27. “Getting anxiety when you call someone because you aren’t sure if you’ll be able to find the words to talk or if your mind will go completely blank.”
    28. “Notes are taped all over my house. Reminders go off on my phone constantly. I must do something the moment I think of it or write it down or it’s lost in the vortex of fog.”
    29. “Sometimes when I am doing housework I need to solve a problem, and it used to come so easily, but when the brain fog hits, all bets are off. It’s like I’ve forgotten everything I’ve learned. Like showing up for an exam on a subject you’ve never studied.”
    30. “How completely terrifying it is when you’re unable to find the simple words you need to express yourself, and how degrading it is to have someone snidely correct you for a mistake such as misspelling or misspeaking a common word because you’re in a flare.”
    31. “Looking at an object knowing you know full well what it is, but can’t remember what it’s called. Example: table, microwave, couch, fork…”
    32. “I never win an argument because most times I forget what I am fighting for.”
    33. “It’s more than just a mild case of just forgetting someone’s name in a conversation or forgetting to do something on your to do list. It’s talking to someone and being in the middle of a sentence and completely forgetting what you were saying. Your mind goes completely blank and you can’t get it back.”
    34. “I had a great answer, but I forgot what it was by the time I went to type it out.”

    My Chronic Illness Life,
    10/30/2017 Fighting to be alive,
    AGray

    • LOVME Reply

      So sorry for delayed response. It sounds like you have Chiari. Here is a link where you can get further info>>>http://lovme.org/important-links-for-children-of-veterans-exposed-to-agent-orange/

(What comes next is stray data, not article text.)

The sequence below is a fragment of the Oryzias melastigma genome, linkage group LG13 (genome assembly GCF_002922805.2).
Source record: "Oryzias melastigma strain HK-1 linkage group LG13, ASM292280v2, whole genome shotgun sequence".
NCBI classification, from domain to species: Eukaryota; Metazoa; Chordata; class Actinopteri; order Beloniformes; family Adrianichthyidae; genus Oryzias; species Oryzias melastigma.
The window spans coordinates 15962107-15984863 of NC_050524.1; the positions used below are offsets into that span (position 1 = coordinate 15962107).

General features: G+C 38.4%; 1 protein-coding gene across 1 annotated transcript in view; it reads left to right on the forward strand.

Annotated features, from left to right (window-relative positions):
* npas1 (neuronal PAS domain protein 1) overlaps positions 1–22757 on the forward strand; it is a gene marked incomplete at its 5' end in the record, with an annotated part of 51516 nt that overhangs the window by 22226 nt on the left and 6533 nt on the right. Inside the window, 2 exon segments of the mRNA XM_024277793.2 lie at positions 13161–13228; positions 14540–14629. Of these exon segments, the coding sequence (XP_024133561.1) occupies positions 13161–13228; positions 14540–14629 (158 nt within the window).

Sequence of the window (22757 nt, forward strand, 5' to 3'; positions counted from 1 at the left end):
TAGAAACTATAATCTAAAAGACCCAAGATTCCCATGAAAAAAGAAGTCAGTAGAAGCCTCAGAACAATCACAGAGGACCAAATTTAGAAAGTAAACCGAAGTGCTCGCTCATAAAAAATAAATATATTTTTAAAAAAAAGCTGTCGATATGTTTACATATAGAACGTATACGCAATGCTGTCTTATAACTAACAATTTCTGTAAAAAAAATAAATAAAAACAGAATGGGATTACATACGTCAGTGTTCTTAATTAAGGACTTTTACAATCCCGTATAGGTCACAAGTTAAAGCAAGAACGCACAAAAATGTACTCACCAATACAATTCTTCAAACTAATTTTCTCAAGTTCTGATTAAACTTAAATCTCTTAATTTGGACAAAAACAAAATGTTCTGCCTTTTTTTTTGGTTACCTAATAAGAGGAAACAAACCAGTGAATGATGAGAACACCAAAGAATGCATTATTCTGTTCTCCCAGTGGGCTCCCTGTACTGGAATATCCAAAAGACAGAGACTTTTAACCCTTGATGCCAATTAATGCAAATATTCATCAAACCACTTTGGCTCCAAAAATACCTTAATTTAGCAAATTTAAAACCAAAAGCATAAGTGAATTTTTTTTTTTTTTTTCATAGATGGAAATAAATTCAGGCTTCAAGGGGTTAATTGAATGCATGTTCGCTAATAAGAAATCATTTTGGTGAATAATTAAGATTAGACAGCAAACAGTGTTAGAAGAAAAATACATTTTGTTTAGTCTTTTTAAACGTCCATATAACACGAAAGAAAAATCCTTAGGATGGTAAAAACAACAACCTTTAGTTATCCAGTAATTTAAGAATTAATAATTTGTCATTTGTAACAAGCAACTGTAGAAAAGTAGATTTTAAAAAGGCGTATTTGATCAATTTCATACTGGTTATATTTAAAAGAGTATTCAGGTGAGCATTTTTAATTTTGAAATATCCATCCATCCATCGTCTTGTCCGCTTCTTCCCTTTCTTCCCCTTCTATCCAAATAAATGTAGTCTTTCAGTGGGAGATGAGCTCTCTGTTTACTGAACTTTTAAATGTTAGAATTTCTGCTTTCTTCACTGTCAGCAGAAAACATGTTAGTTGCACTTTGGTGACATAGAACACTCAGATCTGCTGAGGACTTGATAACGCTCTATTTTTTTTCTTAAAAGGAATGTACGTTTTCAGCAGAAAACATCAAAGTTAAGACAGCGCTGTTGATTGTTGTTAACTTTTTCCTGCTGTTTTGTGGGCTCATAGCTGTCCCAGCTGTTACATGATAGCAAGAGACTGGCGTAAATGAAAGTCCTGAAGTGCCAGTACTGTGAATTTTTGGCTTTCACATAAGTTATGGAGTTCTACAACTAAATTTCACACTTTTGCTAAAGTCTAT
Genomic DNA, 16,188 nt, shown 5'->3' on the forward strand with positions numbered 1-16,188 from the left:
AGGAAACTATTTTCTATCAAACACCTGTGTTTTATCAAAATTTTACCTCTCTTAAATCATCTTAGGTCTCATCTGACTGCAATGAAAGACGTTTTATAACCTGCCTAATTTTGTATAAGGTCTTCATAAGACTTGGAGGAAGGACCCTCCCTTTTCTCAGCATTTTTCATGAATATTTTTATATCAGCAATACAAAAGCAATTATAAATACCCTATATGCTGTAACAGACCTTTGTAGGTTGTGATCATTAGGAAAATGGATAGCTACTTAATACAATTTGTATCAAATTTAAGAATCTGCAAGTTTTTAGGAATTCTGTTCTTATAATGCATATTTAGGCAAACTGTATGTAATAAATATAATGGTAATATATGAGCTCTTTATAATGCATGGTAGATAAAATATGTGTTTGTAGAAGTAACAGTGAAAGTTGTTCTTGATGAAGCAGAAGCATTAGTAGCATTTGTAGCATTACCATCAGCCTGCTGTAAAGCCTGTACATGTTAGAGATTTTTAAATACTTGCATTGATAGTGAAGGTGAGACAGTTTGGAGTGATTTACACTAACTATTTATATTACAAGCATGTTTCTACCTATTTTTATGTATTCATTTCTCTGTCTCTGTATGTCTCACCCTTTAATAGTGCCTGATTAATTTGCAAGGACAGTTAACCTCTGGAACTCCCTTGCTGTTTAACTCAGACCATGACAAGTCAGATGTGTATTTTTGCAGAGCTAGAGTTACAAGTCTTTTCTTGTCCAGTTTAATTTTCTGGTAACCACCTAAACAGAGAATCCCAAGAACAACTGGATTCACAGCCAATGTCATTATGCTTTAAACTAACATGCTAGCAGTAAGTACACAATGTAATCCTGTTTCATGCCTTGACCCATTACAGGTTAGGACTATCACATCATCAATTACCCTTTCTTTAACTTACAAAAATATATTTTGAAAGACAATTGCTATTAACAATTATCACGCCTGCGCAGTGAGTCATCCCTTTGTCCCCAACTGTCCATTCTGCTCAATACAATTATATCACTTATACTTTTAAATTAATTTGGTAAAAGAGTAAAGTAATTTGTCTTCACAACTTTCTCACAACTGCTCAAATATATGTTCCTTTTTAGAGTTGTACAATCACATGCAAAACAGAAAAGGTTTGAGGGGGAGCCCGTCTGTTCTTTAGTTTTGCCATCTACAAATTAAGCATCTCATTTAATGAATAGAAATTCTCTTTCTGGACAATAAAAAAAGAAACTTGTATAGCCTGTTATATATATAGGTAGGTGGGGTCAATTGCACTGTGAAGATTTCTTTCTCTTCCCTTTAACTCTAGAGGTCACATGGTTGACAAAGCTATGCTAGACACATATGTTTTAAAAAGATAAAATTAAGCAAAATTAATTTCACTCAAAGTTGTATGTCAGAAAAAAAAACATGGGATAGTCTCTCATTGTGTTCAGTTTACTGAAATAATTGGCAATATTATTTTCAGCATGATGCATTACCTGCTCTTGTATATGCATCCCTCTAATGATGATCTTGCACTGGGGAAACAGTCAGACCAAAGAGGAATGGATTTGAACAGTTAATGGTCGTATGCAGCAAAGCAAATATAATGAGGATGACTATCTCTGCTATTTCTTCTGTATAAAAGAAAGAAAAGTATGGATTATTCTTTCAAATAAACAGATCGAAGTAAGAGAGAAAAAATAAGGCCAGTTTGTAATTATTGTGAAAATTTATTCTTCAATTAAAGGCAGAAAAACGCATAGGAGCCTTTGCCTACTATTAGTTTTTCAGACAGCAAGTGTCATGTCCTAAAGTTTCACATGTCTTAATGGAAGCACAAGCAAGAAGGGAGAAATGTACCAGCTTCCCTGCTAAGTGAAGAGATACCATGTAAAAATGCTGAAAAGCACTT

2. Donna Bennett Reply

    I was just diagnosed with Chiari I Malformation and see the neurosurgeon next week. My father receives partial benefits from AO exposure. My sister has also had two back surgeries and is unable yo work. How you go about proving this is AO related?

    • LOVME Reply

      So sorry for delayed response. It is very difficult to prove because there really are no studies. Legislation was passed but nothing has happened as a result of this huge effort. All the info we have at this time you will find at this link>>>http://lovme.org/important-links-for-children-of-veterans-exposed-to-agent-orange/

  3. Kristen Reply

    Hi. My dad was in Vietnam and was exposed to agent orange. He told me the drums that carried the agent orange were used for water for them to shower with. I have chiari Malformation and they think I may have an autoimmune disorder as well. Any info would be great

    • LOVME Reply

      So sorry for delayed response. Here is a link where you can find more info and some answers>>>http://lovme.org/important-links-for-children-of-veterans-exposed-to-agent-orange/

  4. PEGGY Reply

    THOUGHT you previously had some sort of list of DOCTORS WHO UNDERSTOOD AGENT O. ? DESPERATELY SEEKING SUCH – HUSBAND DYING FROM A.O.

    • LOVME Reply

      I’m very sorry to hear about your husband, Peggy. You are right we used to have a list on our blog. I guess, somewhere along the line, most of the info was lost. I do have a short list (Dr. Goodenough is retired now) at this link>>>http://lovme.org/medical-doctors-support/

  5. Pingback: LOVME » IMPORTANT LINKS FOR CHILDREN OF VETERANS EXPOSED TO AGENT ORANGE

Leave a Reply to LOVME Cancel reply

*

captcha *